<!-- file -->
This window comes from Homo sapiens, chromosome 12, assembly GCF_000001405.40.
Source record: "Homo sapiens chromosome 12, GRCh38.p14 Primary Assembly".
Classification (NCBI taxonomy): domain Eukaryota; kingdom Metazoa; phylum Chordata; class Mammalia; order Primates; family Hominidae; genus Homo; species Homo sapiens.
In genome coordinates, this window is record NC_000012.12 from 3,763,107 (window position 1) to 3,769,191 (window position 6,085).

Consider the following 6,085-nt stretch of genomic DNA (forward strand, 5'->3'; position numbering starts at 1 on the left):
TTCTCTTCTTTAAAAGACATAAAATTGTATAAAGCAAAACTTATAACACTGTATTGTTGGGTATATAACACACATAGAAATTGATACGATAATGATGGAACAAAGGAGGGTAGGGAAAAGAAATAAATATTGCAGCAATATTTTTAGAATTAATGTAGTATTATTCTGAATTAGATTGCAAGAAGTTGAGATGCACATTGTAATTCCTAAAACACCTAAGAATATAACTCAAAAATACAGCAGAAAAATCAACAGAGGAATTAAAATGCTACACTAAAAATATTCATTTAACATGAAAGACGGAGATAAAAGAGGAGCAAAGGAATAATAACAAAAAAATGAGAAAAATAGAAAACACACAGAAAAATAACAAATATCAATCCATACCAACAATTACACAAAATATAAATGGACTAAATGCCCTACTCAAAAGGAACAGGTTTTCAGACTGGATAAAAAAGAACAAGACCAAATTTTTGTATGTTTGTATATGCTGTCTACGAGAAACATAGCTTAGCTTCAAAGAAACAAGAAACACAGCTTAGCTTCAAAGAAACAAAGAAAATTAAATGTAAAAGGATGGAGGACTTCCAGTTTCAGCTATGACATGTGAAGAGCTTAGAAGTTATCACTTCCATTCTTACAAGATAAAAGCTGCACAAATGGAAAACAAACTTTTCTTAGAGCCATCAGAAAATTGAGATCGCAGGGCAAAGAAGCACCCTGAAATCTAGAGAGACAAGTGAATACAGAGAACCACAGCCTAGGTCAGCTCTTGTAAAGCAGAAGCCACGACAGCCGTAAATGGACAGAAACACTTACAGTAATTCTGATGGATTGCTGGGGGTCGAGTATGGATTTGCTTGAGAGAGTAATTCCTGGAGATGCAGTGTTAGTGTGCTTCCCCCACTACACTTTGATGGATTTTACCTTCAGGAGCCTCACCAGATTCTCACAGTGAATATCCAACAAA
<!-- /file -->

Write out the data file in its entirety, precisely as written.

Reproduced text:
This window comes from Homo sapiens, chromosome 12, assembly GCF_000001405.40.
Source record: "Homo sapiens chromosome 12, GRCh38.p14 Primary Assembly".
Classification (NCBI taxonomy): domain Eukaryota; kingdom Metazoa; phylum Chordata; class Mammalia; order Primates; family Hominidae; genus Homo; species Homo sapiens.
In genome coordinates, this window is record NC_000012.12 from 3,763,107 (window position 1) to 3,769,191 (window position 6,085).

Consider the following 6,085-nt stretch of genomic DNA (forward strand, 5'->3'; position numbering starts at 1 on the left):
TTCTCTTCTTTAAAAGACATAAAATTGTATAAAGCAAAACTTATAACACTGTATTGTTGGGTATATAACACACATAGAAATTGATACGATAATGATGGAACAAAGGAGGGTAGGGAAAAGAAATAAATATTGCAGCAATATTTTTAGAATTAATGTAGTATTATTCTGAATTAGATTGCAAGAAGTTGAGATGCACATTGTAATTCCTAAAACACCTAAGAATATAACTCAAAAATACAGCAGAAAAATCAACAGAGGAATTAAAATGCTACACTAAAAATATTCATTTAACATGAAAGACGGAGATAAAAGAGGAGCAAAGGAATAATAACAAAAAAATGAGAAAAATAGAAAACACACAGAAAAATAACAAATATCAATCCATACCAACAATTACACAAAATATAAATGGACTAAATGCCCTACTCAAAAGGAACAGGTTTTCAGACTGGATAAAAAAGAACAAGACCAAATTTTTGTATGTTTGTATATGCTGTCTACGAGAAACATAGCTTAGCTTCAAAGAAACAAGAAACACAGCTTAGCTTCAAAGAAACAAAGAAAATTAAATGTAAAAGGATGGAGGACTTCCAGTTTCAGCTATGACATGTGAAGAGCTTAGAAGTTATCACTTCCATTCTTACAAGATAAAAGCTGCACAAATGGAAAACAAACTTTTCTTAGAGCCATCAGAAAATTGAGATCGCAGGGCAAAGAAGCACCCTGAAATCTAGAGAGACAAGTGAATACAGAGAACCACAGCCTAGGTCAGCTCTTGTAAAGCAGAAGCCACGACAGCCGTAAATGGACAGAAACACTTACAGTAATTCTGATGGATTGCTGGGGGTCGAGTATGGATTTGCTTGAGAGAGTAATTCCTGGAGATGCAGTGTTAGTGTGCTTCCCCCACTACACTTTGATGGATTTTACCTTCAGGAGCCTCACCAGATTCTCACAGTGAATATCCAACAAA